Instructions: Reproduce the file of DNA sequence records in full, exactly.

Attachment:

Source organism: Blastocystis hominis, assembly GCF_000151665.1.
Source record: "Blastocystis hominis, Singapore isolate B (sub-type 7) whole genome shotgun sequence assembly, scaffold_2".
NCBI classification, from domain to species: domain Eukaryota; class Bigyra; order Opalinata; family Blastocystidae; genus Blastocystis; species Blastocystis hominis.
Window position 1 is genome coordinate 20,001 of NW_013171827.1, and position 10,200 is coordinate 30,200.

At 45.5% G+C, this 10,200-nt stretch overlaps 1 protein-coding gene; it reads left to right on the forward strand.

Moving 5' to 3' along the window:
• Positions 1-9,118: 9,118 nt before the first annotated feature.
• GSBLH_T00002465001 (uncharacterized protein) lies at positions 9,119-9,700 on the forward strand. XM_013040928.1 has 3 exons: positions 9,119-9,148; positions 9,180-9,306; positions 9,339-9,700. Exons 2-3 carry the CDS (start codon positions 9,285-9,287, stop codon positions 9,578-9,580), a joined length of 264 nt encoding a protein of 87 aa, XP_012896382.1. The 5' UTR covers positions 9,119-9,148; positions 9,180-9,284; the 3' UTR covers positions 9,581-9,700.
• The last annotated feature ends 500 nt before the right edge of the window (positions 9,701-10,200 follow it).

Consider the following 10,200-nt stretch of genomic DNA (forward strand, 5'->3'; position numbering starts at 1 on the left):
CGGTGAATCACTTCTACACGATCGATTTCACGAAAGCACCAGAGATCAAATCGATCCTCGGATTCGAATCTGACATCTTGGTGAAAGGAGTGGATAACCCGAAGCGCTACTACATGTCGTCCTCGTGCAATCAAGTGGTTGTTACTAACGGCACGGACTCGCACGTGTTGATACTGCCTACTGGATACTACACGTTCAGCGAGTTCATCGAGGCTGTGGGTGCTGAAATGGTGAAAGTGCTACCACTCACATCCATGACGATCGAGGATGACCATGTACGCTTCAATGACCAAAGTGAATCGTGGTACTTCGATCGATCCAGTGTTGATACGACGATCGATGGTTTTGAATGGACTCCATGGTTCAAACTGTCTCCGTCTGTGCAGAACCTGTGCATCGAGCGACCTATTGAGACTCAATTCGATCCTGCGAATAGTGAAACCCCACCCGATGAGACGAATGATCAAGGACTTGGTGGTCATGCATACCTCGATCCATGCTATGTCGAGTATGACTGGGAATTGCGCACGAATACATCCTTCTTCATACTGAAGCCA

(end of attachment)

Source organism: Blastocystis hominis, assembly GCF_000151665.1.
Source record: "Blastocystis hominis, Singapore isolate B (sub-type 7) whole genome shotgun sequence assembly, scaffold_2".
NCBI classification, from domain to species: domain Eukaryota; class Bigyra; order Opalinata; family Blastocystidae; genus Blastocystis; species Blastocystis hominis.
Window position 1 is genome coordinate 20,001 of NW_013171827.1, and position 10,200 is coordinate 30,200.

At 45.5% G+C, this 10,200-nt stretch overlaps 1 protein-coding gene; it reads left to right on the forward strand.

Moving 5' to 3' along the window:
• Positions 1-9,118: 9,118 nt before the first annotated feature.
• GSBLH_T00002465001 (uncharacterized protein) lies at positions 9,119-9,700 on the forward strand. XM_013040928.1 has 3 exons: positions 9,119-9,148; positions 9,180-9,306; positions 9,339-9,700. Exons 2-3 carry the CDS (start codon positions 9,285-9,287, stop codon positions 9,578-9,580), a joined length of 264 nt encoding a protein of 87 aa, XP_012896382.1. The 5' UTR covers positions 9,119-9,148; positions 9,180-9,284; the 3' UTR covers positions 9,581-9,700.
• The last annotated feature ends 500 nt before the right edge of the window (positions 9,701-10,200 follow it).

Consider the following 10,200-nt stretch of genomic DNA (forward strand, 5'->3'; position numbering starts at 1 on the left):
CGGTGAATCACTTCTACACGATCGATTTCACGAAAGCACCAGAGATCAAATCGATCCTCGGATTCGAATCTGACATCTTGGTGAAAGGAGTGGATAACCCGAAGCGCTACTACATGTCGTCCTCGTGCAATCAAGTGGTTGTTACTAACGGCACGGACTCGCACGTGTTGATACTGCCTACTGGATACTACACGTTCAGCGAGTTCATCGAGGCTGTGGGTGCTGAAATGGTGAAAGTGCTACCACTCACATCCATGACGATCGAGGATGACCATGTACGCTTCAATGACCAAAGTGAATCGTGGTACTTCGATCGATCCAGTGTTGATACGACGATCGATGGTTTTGAATGGACTCCATGGTTCAAACTGTCTCCGTCTGTGCAGAACCTGTGCATCGAGCGACCTATTGAGACTCAATTCGATCCTGCGAATAGTGAAACCCCACCCGATGAGACGAATGATCAAGGACTTGGTGGTCATGCATACCTCGATCCATGCTATGTCGAGTATGACTGGGAATTGCGCACGAATACATCCTTCTTCATACTGAAGCCA